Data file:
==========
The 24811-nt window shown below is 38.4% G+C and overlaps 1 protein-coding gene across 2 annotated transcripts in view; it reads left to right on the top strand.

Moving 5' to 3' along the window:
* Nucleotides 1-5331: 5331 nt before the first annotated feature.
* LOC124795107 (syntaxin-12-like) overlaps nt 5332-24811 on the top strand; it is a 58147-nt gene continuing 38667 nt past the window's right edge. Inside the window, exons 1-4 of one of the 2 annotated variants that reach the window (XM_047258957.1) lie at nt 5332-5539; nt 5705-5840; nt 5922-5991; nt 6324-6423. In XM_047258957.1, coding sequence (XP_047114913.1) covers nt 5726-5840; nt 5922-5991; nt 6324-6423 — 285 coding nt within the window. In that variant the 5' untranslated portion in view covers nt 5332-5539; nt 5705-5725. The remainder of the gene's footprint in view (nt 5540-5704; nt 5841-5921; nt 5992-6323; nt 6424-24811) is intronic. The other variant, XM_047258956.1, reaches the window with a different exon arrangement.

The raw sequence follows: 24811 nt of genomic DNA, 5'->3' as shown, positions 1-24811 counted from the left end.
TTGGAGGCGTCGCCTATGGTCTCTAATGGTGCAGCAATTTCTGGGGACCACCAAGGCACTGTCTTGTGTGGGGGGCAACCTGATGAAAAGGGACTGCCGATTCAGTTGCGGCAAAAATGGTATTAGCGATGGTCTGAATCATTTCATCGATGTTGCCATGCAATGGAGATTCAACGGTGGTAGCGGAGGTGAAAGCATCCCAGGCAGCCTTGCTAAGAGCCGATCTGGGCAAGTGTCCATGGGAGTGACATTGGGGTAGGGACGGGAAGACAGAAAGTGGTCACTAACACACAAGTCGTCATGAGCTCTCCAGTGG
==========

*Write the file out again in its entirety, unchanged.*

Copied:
The 24811-nt window shown below is 38.4% G+C and overlaps 1 protein-coding gene across 2 annotated transcripts in view; it reads left to right on the top strand.

Moving 5' to 3' along the window:
* Nucleotides 1-5331: 5331 nt before the first annotated feature.
* LOC124795107 (syntaxin-12-like) overlaps nt 5332-24811 on the top strand; it is a 58147-nt gene continuing 38667 nt past the window's right edge. Inside the window, exons 1-4 of one of the 2 annotated variants that reach the window (XM_047258957.1) lie at nt 5332-5539; nt 5705-5840; nt 5922-5991; nt 6324-6423. In XM_047258957.1, coding sequence (XP_047114913.1) covers nt 5726-5840; nt 5922-5991; nt 6324-6423 — 285 coding nt within the window. In that variant the 5' untranslated portion in view covers nt 5332-5539; nt 5705-5725. The remainder of the gene's footprint in view (nt 5540-5704; nt 5841-5921; nt 5992-6323; nt 6424-24811) is intronic. The other variant, XM_047258956.1, reaches the window with a different exon arrangement.

The raw sequence follows: 24811 nt of genomic DNA, 5'->3' as shown, positions 1-24811 counted from the left end.
TTGGAGGCGTCGCCTATGGTCTCTAATGGTGCAGCAATTTCTGGGGACCACCAAGGCACTGTCTTGTGTGGGGGGCAACCTGATGAAAAGGGACTGCCGATTCAGTTGCGGCAAAAATGGTATTAGCGATGGTCTGAATCATTTCATCGATGTTGCCATGCAATGGAGATTCAACGGTGGTAGCGGAGGTGAAAGCATCCCAGGCAGCCTTGCTAAGAGCCGATCTGGGCAAGTGTCCATGGGAGTGACATTGGGGTAGGGACGGGAAGACAGAAAGTGGTCACTAACACACAAGTCGTCATGAGCTCTCCAGTGG